April 2004

Adam Lipkin

fear factor


I'd originally planned this month's column to be a quick overview of the better post-Lovecraft Mythos fiction that's out there, in light of my review of Move Underground (a column about the worst Mythos works could go on for ten pages, more if I focused on folks other than August Derleth). But I realized that I've never actually written a column about Lovecraft himself. So I'll rectify that mistake this month, and talk about some of his successors next month.

I'm not going to give you a full biography, or even a bibliography, of Howard Phillips Lovecraft. That would take more space that I have for this column. In a nutshell, however, Lovecraft led a relatively sad life, growing up in Providence and spending some time in New York before moving back home (his short-lived marriage crumbled during this time). He spent his later years in Providence writing many of his best works, and also was something of a long-distance mentor for a number of young writers, including Fritz Lieber and Robert Bloch (two of the true masters who emerged from the next generation of writers). At the time he died, few of his works had seen print in book form, and two of his comrades, the aforementioned Derleth (who, for all his faults as a writer, was still critital in preserving Lovecraft's legacy) and Donald Wandre, formed Arkham House as a means of keeping Lovecraft's works in print. Like many authors, his reputation grew after his death, and he has come to be recognized as one of the most important voices in horror of this century.

I adore Lovecraft's work, but I'm the first to admit that the quality did vary. His poetry, frankly, bores me to tears (and is just as bad as every whiny "horror" poem written by wannabe goth kids nowadays -- some things never change). And too many of his works that have been published are mere fragments, or items the Derleth completed after Lovecraft's death. Further, many of Lovecraft's later works are a part of his Mythos -- his general pantheon of Great Old Ones who offer menace to mankind -- and can be a little confusing to readers not familiar with his other stories. More than one horror fan I know has forever been turned off of Lovecraft after encountering something awful or baffling. So which of Lovecraft's works are worth seeking out?

Let's start with his short novel, At the Mountains of Madness. The tale of a doomed Arctic expedition that discovers the remnants of the Great Old Ones, it's a well-written and quick-moving horror story. Lovecraft's characters (unusually enough for him) are distinct and mostly believable, and the mystery that the characters eventually unravel about the true history of the world (and the godlike beings who have created it) is one that's been aped by almost every second-rate pulp writer since then. This story also gets bonus points for being, to the best of my knowledge, the only novel to contain giant albino penguins. Seriously.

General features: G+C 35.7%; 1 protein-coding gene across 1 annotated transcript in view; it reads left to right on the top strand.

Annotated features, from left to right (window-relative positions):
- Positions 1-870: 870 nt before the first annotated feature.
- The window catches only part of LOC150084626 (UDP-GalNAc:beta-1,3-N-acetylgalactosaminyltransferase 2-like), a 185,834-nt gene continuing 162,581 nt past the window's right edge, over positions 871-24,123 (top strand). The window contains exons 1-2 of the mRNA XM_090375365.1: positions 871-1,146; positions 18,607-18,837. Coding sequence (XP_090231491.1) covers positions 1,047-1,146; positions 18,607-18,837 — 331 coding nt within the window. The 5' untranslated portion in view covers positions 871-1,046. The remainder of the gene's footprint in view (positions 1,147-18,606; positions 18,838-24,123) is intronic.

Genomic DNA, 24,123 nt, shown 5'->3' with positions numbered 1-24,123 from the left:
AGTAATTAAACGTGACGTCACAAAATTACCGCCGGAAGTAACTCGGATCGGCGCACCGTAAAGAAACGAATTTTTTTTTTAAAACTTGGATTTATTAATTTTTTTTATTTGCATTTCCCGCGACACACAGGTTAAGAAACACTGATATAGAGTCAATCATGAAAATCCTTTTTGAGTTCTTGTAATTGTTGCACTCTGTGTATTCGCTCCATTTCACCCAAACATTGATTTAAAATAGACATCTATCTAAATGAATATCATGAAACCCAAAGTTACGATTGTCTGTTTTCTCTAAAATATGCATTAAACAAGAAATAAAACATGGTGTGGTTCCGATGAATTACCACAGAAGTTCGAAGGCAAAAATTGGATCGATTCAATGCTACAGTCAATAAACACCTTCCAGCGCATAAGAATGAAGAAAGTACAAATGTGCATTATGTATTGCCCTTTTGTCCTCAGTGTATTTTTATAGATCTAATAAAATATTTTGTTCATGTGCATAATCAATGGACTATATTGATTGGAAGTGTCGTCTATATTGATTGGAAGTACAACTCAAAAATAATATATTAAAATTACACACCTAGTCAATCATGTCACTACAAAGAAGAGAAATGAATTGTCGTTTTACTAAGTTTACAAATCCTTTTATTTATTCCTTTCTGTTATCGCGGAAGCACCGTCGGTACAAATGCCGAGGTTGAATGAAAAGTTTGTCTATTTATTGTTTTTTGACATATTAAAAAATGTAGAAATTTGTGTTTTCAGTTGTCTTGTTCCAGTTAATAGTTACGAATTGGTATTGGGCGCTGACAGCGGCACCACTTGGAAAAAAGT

As for his short fiction, most of his post-1926 works are the ones truly worth checking out. My personal favorite is "The Shadow Over Innsmouth," yet another story that has practically become an archetype. It tells the story of a mysterious New England town, and the attempts by an outsider to escape it when he realizes that something is amiss. Lovecraft's ability to create a creepy mood never shines brighter than in this story.

Amongst his earlier tales, "Pickman's Model," is a very nice "old school" horror story, with an O'Henry-esque twist ending and a narrative that doesn't bog itself down in Lovecraft's Mythos. "Facts Concerning the Late Arthur Jermyn and His Family," is another one of his classic Weird Tales, and shows a sly and twisted sense of humor that was often lacking in Lovecraft's other works. Fans of Brian Yuzna's movies should be warned that such early stories as "Herbert West, Re-Animator" and "From Beyond" aren't nearly as interesting as you might expect.

Amongst later Lovecraftian works, "The Colour out of Space," the story of a strange meteor that gradually corrupts those around it, is one of the few to get turned into a decent film (Boris Karloff's Die, Monster, Die, which shifted the setting to England), and is a very solid read. Of course, anyone familiar with Lovecraft's mythos work should read "The Call of Cthulhu," which isn't his best narrative, but is a well-written tale that nicely sets a mood of imminent danger from the sleeping Old One and his cult worshippers. And "The Dunwich Horror," whose demonic family terrorizes a town and plans to destroy the world, is a fine read.

My favorite Lovecraft story, however, is "The Shadow Out of Time," a sweeping tale of madness that plays with unreliable narration, time loss, and the Mythos, all within Lovecraft's familiar Miskatonic University. It tells the story of Professor Nathaniel Peaslee, who loses five years of his life, then uncovers the mystery of what happened to him and to others. It culminates with a voyage to ancient ruins in Australia that is one of the creepiest sections of any Lovecraft story.

All of these stories are much more focused on mood and plot than on graphic horror and bloodshed. That means that folks who mistake the jump-scares and gore of contemporary genre flicks (and, alas, of much of horror literature today) for "horror" might not find much to their liking here. But Lovecraft's ability to create a true mood of horror has influenced more contemporary writers and filmmakers than anyone but Poe himself. I'll talk about Lovecraft's successors more next month. In the meantime, you could do far worse for yourself than to pick up a copy of some of his stories. It's hard to go wrong with any of the ones listed above.